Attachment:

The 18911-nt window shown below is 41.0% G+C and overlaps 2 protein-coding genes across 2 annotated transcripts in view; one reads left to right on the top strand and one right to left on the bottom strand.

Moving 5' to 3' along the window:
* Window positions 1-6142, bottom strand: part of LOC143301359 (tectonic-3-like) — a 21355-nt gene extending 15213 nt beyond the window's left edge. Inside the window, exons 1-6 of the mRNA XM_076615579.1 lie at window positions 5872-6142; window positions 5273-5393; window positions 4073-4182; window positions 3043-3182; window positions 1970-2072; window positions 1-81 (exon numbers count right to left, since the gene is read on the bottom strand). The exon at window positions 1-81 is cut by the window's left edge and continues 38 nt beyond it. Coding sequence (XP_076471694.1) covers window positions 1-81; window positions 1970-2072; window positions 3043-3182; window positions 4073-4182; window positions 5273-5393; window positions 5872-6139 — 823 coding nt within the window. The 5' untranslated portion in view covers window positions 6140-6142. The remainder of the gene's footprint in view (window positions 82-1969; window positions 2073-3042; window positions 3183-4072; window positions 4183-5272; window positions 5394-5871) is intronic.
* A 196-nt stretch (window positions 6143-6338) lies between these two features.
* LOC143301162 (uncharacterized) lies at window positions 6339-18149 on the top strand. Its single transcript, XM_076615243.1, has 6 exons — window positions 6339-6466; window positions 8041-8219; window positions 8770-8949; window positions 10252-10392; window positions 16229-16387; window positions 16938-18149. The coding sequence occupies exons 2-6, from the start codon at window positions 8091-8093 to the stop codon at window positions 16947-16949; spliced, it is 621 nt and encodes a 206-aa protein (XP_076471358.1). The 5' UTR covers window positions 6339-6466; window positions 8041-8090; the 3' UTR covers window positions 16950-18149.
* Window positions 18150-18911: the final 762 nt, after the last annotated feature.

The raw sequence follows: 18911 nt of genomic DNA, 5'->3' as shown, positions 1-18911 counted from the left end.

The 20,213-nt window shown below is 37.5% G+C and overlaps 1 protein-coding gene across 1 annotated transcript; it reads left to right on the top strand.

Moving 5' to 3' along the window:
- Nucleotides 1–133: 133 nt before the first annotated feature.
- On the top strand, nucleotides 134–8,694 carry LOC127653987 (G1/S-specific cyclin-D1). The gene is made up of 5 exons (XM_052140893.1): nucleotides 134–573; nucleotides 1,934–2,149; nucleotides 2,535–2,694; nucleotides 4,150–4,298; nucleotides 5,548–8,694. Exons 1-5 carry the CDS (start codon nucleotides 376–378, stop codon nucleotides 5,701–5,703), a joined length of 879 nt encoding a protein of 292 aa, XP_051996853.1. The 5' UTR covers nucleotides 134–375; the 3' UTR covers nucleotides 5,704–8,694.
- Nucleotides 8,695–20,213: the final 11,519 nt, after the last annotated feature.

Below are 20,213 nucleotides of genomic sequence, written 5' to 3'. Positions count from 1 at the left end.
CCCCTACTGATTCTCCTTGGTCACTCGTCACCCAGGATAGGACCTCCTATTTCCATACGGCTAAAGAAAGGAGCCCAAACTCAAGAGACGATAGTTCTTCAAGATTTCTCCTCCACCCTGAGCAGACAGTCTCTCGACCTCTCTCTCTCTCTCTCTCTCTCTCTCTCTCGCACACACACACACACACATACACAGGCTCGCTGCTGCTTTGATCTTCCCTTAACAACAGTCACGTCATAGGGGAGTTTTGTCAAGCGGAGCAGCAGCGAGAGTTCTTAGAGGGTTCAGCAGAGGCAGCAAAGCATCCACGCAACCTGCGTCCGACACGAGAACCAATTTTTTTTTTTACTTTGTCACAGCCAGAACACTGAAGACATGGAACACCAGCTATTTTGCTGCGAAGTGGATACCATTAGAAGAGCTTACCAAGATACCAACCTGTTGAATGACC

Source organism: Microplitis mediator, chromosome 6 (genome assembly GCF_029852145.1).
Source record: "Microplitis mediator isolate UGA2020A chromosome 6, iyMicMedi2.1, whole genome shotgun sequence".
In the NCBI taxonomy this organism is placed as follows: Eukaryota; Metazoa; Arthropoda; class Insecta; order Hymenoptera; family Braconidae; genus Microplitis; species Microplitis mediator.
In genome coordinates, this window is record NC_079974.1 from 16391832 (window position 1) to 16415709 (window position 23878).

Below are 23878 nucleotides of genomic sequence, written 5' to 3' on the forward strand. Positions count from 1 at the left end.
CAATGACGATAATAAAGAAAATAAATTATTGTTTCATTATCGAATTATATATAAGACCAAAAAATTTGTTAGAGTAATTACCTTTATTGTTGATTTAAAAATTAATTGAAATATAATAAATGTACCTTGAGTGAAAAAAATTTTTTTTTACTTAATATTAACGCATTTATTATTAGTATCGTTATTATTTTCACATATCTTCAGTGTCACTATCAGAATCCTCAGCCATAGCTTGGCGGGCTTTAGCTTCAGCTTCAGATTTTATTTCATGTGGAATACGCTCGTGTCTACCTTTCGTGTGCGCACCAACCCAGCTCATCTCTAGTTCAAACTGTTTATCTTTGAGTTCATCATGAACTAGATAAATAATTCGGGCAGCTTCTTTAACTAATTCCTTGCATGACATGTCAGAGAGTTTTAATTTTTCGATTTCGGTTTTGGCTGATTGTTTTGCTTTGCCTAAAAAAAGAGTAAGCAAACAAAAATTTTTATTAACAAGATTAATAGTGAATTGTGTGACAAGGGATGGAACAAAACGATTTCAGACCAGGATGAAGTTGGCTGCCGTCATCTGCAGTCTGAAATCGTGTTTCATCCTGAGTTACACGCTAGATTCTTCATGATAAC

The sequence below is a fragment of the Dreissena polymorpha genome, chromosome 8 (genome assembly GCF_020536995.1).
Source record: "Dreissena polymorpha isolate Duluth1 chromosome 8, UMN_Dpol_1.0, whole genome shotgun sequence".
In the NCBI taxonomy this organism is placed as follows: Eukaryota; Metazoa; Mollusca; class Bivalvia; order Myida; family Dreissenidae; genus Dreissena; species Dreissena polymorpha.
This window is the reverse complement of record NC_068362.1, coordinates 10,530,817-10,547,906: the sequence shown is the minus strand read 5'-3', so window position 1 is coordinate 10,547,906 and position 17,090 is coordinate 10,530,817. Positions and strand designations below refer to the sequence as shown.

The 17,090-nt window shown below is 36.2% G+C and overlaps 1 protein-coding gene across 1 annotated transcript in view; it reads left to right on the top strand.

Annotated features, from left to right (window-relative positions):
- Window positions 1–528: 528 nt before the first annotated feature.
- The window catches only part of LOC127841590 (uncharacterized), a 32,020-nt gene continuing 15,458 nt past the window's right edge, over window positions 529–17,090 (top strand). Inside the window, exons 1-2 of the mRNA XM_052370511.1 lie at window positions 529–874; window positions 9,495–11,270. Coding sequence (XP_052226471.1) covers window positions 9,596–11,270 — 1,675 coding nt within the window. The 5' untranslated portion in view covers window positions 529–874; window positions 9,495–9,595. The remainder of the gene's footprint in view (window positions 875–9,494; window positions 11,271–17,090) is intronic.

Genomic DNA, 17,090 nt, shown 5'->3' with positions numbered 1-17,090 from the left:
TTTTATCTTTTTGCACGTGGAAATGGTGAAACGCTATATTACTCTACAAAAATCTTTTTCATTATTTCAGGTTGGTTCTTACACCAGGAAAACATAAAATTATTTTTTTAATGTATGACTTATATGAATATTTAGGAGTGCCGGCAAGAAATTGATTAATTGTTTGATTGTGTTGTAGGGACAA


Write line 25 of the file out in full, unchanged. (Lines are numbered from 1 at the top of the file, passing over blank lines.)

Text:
The 17,090-nt window shown below is 36.2% G+C and overlaps 1 protein-coding gene across 1 annotated transcript in view; it reads left to right on the top strand.